Publications

Is your building melting cars? There’s a tool to solve that!

by Justin Shultz, Brandon Andow

June 11, 2020

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Glass is a fascinating material. It offers extraordinary aesthetics, can be transparent or translucent, may be reflective, or colored and glossy, but when it’s curved and on a high-rise building, it also can create problematic hot spots. Concave glass can focus the sun's rays onto a small area, like a magnifying glass that directs sunbeams into a hot pinpoint of light. Some refer to this solar convergence phenomenon as “death rays” with the capability of raising temperatures above 200 degrees Fahrenheit, potentially causing physical harm, warping furniture, harming foliage, and even melting cars. 

What can you do about it? The Green Lab uses validated radiation simulation tools to study glass reflections and understand where the sun’s rays will be concentrated at any time of day and any time of year. For example, during the design phase of a high-rise tower, the Green Lab discovered a potential hot spot from the curved, glass wall. The team was able to consider solutions such as alternative coatings, sun shading, and opaque materials, helping the client avoid possible costly alterations after construction.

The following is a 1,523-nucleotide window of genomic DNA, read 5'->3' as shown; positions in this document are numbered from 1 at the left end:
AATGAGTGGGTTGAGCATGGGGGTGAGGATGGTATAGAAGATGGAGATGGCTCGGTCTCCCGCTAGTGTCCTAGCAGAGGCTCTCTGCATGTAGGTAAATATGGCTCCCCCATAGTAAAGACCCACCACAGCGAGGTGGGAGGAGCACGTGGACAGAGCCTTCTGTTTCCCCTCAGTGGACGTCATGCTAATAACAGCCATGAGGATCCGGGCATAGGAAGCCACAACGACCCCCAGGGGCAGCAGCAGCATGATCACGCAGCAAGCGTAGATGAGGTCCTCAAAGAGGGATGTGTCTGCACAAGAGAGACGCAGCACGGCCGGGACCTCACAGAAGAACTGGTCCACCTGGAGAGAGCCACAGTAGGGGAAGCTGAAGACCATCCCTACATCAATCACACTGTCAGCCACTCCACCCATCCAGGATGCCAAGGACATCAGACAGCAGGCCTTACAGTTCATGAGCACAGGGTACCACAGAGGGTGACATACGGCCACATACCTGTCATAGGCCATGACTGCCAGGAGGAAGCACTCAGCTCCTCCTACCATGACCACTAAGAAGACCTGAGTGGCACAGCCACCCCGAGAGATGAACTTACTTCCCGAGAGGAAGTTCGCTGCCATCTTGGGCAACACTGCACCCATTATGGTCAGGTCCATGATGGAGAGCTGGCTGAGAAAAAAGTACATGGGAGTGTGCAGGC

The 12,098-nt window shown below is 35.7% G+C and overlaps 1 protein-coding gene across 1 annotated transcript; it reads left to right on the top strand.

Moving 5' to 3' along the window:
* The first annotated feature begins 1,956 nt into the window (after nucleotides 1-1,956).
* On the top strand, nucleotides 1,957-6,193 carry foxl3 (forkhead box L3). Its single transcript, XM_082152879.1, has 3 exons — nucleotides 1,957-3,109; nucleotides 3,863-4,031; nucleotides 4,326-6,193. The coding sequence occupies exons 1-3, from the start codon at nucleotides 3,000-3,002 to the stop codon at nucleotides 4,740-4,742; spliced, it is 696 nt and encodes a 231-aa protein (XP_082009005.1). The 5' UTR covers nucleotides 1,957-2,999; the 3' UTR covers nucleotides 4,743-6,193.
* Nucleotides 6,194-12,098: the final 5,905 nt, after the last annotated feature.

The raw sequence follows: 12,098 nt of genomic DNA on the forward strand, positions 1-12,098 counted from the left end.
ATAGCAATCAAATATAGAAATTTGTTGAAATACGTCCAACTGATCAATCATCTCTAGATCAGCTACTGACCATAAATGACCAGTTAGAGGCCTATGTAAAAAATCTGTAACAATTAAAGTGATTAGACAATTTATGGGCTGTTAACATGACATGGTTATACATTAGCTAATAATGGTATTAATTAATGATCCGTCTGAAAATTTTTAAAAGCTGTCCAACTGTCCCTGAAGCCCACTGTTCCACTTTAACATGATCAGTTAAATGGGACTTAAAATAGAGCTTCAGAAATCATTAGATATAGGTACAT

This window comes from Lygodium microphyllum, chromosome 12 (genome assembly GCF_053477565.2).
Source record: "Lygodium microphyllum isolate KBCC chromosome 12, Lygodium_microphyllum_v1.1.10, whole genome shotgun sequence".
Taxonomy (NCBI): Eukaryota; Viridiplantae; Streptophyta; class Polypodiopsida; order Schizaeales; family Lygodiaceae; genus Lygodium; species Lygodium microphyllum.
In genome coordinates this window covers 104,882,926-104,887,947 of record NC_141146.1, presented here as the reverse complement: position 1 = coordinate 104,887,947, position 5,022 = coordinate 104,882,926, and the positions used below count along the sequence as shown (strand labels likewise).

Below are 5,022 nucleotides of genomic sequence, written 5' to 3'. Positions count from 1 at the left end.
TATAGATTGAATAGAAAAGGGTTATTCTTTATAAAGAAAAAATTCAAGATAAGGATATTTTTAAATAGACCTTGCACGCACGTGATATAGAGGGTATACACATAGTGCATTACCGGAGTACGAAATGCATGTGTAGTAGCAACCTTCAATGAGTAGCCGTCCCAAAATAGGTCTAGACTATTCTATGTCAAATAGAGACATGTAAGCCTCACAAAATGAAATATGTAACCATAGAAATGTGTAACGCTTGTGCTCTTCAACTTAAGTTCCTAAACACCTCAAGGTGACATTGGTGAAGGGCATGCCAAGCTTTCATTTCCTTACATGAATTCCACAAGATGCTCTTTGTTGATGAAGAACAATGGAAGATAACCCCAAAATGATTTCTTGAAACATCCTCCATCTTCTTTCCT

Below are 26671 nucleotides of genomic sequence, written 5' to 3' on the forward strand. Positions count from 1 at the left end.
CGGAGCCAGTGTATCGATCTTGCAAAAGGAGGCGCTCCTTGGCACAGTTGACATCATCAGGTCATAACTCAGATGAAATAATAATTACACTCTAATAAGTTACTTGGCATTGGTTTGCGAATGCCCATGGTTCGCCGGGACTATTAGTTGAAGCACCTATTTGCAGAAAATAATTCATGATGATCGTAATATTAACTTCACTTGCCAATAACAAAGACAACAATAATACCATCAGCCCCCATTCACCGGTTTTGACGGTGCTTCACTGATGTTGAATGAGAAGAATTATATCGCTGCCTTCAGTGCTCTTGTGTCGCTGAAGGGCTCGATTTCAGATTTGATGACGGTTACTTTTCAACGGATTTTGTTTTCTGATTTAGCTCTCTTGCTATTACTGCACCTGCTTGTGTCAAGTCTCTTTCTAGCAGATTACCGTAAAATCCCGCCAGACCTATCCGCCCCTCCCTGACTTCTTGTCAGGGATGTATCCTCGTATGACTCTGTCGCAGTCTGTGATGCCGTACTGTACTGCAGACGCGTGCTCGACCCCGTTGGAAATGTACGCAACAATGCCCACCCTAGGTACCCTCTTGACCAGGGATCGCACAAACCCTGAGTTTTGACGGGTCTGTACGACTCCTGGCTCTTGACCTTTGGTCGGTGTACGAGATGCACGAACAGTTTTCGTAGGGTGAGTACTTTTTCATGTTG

By using predictive modeling, you can have that gorgeous glass façade, the benefits of natural light, and the potential solar energy savings. Plus, you won’t scorch the sedan parked across the street. 

Justin Schultz headshot

Justin Shultz, PhD, BEMP

Senior Building Performance Analyst

Brandon Andow headshot

Brandon Andow, PhD, RA

Senior Building Performance Analyst

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